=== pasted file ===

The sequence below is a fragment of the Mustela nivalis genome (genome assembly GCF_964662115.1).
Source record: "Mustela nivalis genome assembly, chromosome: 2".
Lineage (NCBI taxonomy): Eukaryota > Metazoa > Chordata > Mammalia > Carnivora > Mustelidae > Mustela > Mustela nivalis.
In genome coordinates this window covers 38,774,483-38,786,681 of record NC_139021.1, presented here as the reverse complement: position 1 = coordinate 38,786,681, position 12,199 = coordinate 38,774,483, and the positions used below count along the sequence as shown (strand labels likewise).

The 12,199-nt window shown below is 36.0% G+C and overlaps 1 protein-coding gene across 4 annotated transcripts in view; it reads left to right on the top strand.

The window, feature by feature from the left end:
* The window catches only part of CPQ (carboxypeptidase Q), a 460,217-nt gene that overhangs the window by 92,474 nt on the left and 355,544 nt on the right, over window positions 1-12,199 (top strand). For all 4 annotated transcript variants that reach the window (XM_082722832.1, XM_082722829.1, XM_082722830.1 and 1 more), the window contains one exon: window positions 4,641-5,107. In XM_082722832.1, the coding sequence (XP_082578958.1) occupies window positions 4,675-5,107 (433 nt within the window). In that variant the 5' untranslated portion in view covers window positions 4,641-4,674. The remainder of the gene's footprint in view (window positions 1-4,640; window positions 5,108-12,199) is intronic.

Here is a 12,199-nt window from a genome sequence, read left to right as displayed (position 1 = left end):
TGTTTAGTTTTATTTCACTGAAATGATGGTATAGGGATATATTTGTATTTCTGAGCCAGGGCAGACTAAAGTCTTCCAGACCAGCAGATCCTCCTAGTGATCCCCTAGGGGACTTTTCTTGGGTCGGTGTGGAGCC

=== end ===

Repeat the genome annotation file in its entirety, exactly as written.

The sequence below is a fragment of the Mustela nivalis genome (genome assembly GCF_964662115.1).
Source record: "Mustela nivalis genome assembly, chromosome: 2".
Lineage (NCBI taxonomy): Eukaryota > Metazoa > Chordata > Mammalia > Carnivora > Mustelidae > Mustela > Mustela nivalis.
In genome coordinates this window covers 38,774,483-38,786,681 of record NC_139021.1, presented here as the reverse complement: position 1 = coordinate 38,786,681, position 12,199 = coordinate 38,774,483, and the positions used below count along the sequence as shown (strand labels likewise).

The 12,199-nt window shown below is 36.0% G+C and overlaps 1 protein-coding gene across 4 annotated transcripts in view; it reads left to right on the top strand.

The window, feature by feature from the left end:
* The window catches only part of CPQ (carboxypeptidase Q), a 460,217-nt gene that overhangs the window by 92,474 nt on the left and 355,544 nt on the right, over window positions 1-12,199 (top strand). For all 4 annotated transcript variants that reach the window (XM_082722832.1, XM_082722829.1, XM_082722830.1 and 1 more), the window contains one exon: window positions 4,641-5,107. In XM_082722832.1, the coding sequence (XP_082578958.1) occupies window positions 4,675-5,107 (433 nt within the window). In that variant the 5' untranslated portion in view covers window positions 4,641-4,674. The remainder of the gene's footprint in view (window positions 1-4,640; window positions 5,108-12,199) is intronic.

Here is a 12,199-nt window from a genome sequence, read left to right as displayed (position 1 = left end):
TGTTTAGTTTTATTTCACTGAAATGATGGTATAGGGATATATTTGTATTTCTGAGCCAGGGCAGACTAAAGTCTTCCAGACCAGCAGATCCTCCTAGTGATCCCCTAGGGGACTTTTCTTGGGTCGGTGTGGAGCC